This is the car that had everyone talking when it was launched in 2017, its futuristic, razor sharp styling catching the imagination. The biggest shock was that it was a Toyota who had gone from dull to dazzling.

Six years on and the second model in the family tree is in the showroom. There was no need for major surgery, the designers got it right from the start but there has been some cosmetic work to the front with a striking headlight signature, and Tesla-style pop-out door handles. A smart touch on the tailgate is the model name integrated into the full width light bar.

No changes under the bonnet, 1.8 or 2-litre petrol hybrid engines, although a major new addition is a plug-in hybrid which will join the range in a few weeks.

C-HR is a genuine crossover, part hatchback, part SUV, sitting between cars like the slightly smaller Ford Puma and larger Nissan Qashqai or Kia Sportage. What makes it stand out is the bold body styling and its coupe look roofline.

Inside is also a bit special with slashes and angles breaking up what is often basic interior design in many rivals. Fixtures and fittings are high quality nudging the Toyota towards the premium end of the market.

A variety of cabin ambient lighting strips offer a choice of 64 colours and has a useful safety feature changing to red if there is a risk of opening a door to passing traffic or a cyclist. First time I have come come across that on a car.

As expected there has been a tech upgrade with excellent graphics in the 12.3in central screen which houses a mass of information, most of which you will not need, although the clarity for the on board navigation is great. Thankfully Toyota has stuck with physical switches for the heating.

The driver's binnacle is also high tech and interchangeable and gets brownie points for a high quality head up display, something I would like to see on all cars.

An area where C-HR falls short of a five star rating is space. My son is nudging six feet and with him in the front legroom for the adult back seat passenger was tighter than some rivals.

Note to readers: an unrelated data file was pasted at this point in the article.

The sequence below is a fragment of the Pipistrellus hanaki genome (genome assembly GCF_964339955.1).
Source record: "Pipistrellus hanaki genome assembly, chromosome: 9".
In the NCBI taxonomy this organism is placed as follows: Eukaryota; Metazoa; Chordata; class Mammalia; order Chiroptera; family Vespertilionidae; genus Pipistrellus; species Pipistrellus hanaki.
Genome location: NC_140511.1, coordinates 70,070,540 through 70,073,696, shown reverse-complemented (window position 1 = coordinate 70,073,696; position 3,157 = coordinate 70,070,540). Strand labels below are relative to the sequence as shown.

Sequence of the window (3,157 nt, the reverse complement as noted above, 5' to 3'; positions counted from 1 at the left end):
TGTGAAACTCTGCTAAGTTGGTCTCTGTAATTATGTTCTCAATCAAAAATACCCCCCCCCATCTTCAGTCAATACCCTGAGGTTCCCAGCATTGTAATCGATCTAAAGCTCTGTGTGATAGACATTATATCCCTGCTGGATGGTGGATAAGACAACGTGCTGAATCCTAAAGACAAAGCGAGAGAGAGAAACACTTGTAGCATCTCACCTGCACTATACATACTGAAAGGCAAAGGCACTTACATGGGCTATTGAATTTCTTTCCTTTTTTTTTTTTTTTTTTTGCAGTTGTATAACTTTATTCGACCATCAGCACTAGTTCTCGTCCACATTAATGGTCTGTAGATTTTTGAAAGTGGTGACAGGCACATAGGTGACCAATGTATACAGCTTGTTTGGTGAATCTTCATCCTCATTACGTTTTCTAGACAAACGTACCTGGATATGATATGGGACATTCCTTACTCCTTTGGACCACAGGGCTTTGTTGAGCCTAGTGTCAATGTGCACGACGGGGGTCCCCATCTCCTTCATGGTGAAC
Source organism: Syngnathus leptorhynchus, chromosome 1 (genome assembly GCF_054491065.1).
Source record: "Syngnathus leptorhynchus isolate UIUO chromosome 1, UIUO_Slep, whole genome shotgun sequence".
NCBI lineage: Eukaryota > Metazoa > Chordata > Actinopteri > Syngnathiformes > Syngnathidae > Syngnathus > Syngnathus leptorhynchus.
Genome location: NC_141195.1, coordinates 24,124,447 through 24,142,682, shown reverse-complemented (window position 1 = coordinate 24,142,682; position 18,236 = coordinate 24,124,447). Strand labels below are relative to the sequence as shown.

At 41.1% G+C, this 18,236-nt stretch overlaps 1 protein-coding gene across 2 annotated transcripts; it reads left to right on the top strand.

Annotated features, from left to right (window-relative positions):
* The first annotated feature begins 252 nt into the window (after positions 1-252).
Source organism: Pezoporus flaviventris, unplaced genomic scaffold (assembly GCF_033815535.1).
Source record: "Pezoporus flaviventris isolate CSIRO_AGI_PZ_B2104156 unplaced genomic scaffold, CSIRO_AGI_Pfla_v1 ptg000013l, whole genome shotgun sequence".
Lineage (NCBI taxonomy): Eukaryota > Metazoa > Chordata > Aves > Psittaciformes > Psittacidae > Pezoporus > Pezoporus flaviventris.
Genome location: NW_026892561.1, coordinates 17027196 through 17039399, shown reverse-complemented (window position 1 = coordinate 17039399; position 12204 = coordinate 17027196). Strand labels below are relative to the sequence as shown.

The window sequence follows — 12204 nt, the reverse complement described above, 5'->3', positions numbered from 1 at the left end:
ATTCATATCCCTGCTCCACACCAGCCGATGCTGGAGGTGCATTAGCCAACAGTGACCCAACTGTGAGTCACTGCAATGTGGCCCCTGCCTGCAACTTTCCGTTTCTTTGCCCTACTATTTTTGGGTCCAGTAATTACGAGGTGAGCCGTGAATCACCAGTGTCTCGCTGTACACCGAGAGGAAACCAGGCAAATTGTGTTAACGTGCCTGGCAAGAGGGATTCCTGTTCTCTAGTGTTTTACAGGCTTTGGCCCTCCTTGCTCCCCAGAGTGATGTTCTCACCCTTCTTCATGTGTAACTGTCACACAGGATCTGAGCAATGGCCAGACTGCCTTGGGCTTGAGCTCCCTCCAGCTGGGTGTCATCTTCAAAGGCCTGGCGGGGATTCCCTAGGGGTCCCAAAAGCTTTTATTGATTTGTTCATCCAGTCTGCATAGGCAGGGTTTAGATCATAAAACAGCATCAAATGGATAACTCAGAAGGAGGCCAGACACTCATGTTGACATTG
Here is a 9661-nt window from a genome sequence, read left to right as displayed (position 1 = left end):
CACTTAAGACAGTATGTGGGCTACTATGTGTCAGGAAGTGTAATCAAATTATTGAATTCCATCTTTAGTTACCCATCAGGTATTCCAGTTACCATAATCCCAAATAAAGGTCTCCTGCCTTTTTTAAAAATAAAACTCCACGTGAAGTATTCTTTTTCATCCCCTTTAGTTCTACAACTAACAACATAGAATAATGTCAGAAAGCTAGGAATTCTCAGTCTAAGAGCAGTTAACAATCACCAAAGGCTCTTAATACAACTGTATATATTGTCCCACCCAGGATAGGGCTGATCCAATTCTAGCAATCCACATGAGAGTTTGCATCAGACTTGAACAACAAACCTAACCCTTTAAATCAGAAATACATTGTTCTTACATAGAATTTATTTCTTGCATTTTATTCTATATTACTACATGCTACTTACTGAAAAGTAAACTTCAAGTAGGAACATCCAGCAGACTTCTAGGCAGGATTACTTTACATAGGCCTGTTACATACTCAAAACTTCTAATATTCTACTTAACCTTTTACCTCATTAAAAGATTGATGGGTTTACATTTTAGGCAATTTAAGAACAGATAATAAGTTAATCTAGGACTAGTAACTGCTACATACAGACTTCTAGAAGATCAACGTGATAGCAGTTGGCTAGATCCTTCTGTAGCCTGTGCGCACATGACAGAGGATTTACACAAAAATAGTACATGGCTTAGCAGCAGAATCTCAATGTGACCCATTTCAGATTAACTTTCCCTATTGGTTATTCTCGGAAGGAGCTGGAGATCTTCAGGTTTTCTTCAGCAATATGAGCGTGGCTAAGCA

The sharp styling I have been praising has one drawback. It is a bit claustrophobic in the back because there is not an awful lot of glass so we were glad of the full length glass roof, a £560 option lower down the range, which brought some much needed light into the car.

It is tinted and doesn't need a sun shade because of infrared reducing coatings. The idea is to keep heat inside in the winter and prevent overdheating in a sunny summer. It also saves weight and increases headroom so it is well worth the money.

My test car was the GR Sport but don't get too excited. This does not have the firecracker 257bhp engine from the rally bred GR Yaris, just some GR styling flourishes, although the sports front seats are very comfortable and supportive should you push the C-HR which has very tidy handling.

I did not manage to get close to the official combined economy figure but you can bank on 50+mpg most of the time.

Frankly 40 grand for the GR Sport is a bit too much to be paying for a car this size particularly when it does not have the engine to match the name. The entry 1.8 litre for £31,000 is a good buy if that is the top of your budget.

How good is C-HR? It looks fantastic, is great to drive, economical, with a full suite of safety features, and would make the shortlist in any car of the year award.

Fast facts

C-HR GR Sport

£40,645 (starts £31,290)

2-litre petrol hybrid; 193bhp

0-62mph 8.1secs; 112mph

57.6mpg combined

111g/km. 1st year tax £185

Insurance group 27

Boot: 364 litres

Dispute rages between MP and council over county's new recycling scheme

* Dr James Davies MP at Shotton Mills Ltd. 

An MP  who has been campaigning against Denbighshire's plan to scrap the blue wheelie bin, has branded it as one of the worst decisions the county council has ever made.